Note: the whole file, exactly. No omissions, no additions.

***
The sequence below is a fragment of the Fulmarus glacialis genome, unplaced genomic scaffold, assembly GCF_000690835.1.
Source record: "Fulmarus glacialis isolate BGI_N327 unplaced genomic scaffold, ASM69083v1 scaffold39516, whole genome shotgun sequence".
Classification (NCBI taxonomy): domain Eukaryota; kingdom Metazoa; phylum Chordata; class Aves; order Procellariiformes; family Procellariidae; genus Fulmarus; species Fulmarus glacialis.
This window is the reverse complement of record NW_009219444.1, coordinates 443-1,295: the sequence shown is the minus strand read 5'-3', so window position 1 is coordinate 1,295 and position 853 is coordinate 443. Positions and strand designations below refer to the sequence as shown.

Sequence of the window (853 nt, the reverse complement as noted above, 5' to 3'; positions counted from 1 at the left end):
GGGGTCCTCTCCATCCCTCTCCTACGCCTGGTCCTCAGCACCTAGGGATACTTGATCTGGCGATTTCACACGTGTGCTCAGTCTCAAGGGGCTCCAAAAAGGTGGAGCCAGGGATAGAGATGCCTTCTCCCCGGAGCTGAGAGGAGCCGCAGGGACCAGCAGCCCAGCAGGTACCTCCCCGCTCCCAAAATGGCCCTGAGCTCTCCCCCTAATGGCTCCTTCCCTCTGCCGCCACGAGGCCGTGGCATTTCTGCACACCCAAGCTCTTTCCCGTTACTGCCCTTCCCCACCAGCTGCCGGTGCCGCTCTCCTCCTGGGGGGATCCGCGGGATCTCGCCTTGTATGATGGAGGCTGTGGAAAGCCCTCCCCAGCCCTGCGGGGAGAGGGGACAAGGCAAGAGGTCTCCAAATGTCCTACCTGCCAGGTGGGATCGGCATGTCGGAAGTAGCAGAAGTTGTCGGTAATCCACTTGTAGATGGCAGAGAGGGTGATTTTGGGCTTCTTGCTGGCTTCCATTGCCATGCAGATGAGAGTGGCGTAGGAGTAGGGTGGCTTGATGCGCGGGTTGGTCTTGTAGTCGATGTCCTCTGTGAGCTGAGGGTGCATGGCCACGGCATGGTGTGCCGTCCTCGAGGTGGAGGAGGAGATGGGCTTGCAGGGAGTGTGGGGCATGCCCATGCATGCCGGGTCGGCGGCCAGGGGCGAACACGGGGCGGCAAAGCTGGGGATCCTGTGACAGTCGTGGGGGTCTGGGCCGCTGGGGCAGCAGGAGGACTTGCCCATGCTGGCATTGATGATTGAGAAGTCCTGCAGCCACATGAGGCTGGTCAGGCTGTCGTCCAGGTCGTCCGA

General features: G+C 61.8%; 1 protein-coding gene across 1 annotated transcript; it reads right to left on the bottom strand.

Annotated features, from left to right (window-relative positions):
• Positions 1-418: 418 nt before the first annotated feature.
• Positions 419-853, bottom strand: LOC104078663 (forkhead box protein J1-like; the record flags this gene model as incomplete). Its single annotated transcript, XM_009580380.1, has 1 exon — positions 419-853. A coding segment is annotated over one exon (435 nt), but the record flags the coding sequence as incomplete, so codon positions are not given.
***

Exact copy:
The sequence below is a fragment of the Fulmarus glacialis genome, unplaced genomic scaffold, assembly GCF_000690835.1.
Source record: "Fulmarus glacialis isolate BGI_N327 unplaced genomic scaffold, ASM69083v1 scaffold39516, whole genome shotgun sequence".
Classification (NCBI taxonomy): domain Eukaryota; kingdom Metazoa; phylum Chordata; class Aves; order Procellariiformes; family Procellariidae; genus Fulmarus; species Fulmarus glacialis.
This window is the reverse complement of record NW_009219444.1, coordinates 443-1,295: the sequence shown is the minus strand read 5'-3', so window position 1 is coordinate 1,295 and position 853 is coordinate 443. Positions and strand designations below refer to the sequence as shown.

Sequence of the window (853 nt, the reverse complement as noted above, 5' to 3'; positions counted from 1 at the left end):
GGGGTCCTCTCCATCCCTCTCCTACGCCTGGTCCTCAGCACCTAGGGATACTTGATCTGGCGATTTCACACGTGTGCTCAGTCTCAAGGGGCTCCAAAAAGGTGGAGCCAGGGATAGAGATGCCTTCTCCCCGGAGCTGAGAGGAGCCGCAGGGACCAGCAGCCCAGCAGGTACCTCCCCGCTCCCAAAATGGCCCTGAGCTCTCCCCCTAATGGCTCCTTCCCTCTGCCGCCACGAGGCCGTGGCATTTCTGCACACCCAAGCTCTTTCCCGTTACTGCCCTTCCCCACCAGCTGCCGGTGCCGCTCTCCTCCTGGGGGGATCCGCGGGATCTCGCCTTGTATGATGGAGGCTGTGGAAAGCCCTCCCCAGCCCTGCGGGGAGAGGGGACAAGGCAAGAGGTCTCCAAATGTCCTACCTGCCAGGTGGGATCGGCATGTCGGAAGTAGCAGAAGTTGTCGGTAATCCACTTGTAGATGGCAGAGAGGGTGATTTTGGGCTTCTTGCTGGCTTCCATTGCCATGCAGATGAGAGTGGCGTAGGAGTAGGGTGGCTTGATGCGCGGGTTGGTCTTGTAGTCGATGTCCTCTGTGAGCTGAGGGTGCATGGCCACGGCATGGTGTGCCGTCCTCGAGGTGGAGGAGGAGATGGGCTTGCAGGGAGTGTGGGGCATGCCCATGCATGCCGGGTCGGCGGCCAGGGGCGAACACGGGGCGGCAAAGCTGGGGATCCTGTGACAGTCGTGGGGGTCTGGGCCGCTGGGGCAGCAGGAGGACTTGCCCATGCTGGCATTGATGATTGAGAAGTCCTGCAGCCACATGAGGCTGGTCAGGCTGTCGTCCAGGTCGTCCGA

General features: G+C 61.8%; 1 protein-coding gene across 1 annotated transcript; it reads right to left on the bottom strand.

Annotated features, from left to right (window-relative positions):
• Positions 1-418: 418 nt before the first annotated feature.
• Positions 419-853, bottom strand: LOC104078663 (forkhead box protein J1-like; the record flags this gene model as incomplete). Its single annotated transcript, XM_009580380.1, has 1 exon — positions 419-853. A coding segment is annotated over one exon (435 nt), but the record flags the coding sequence as incomplete, so codon positions are not given.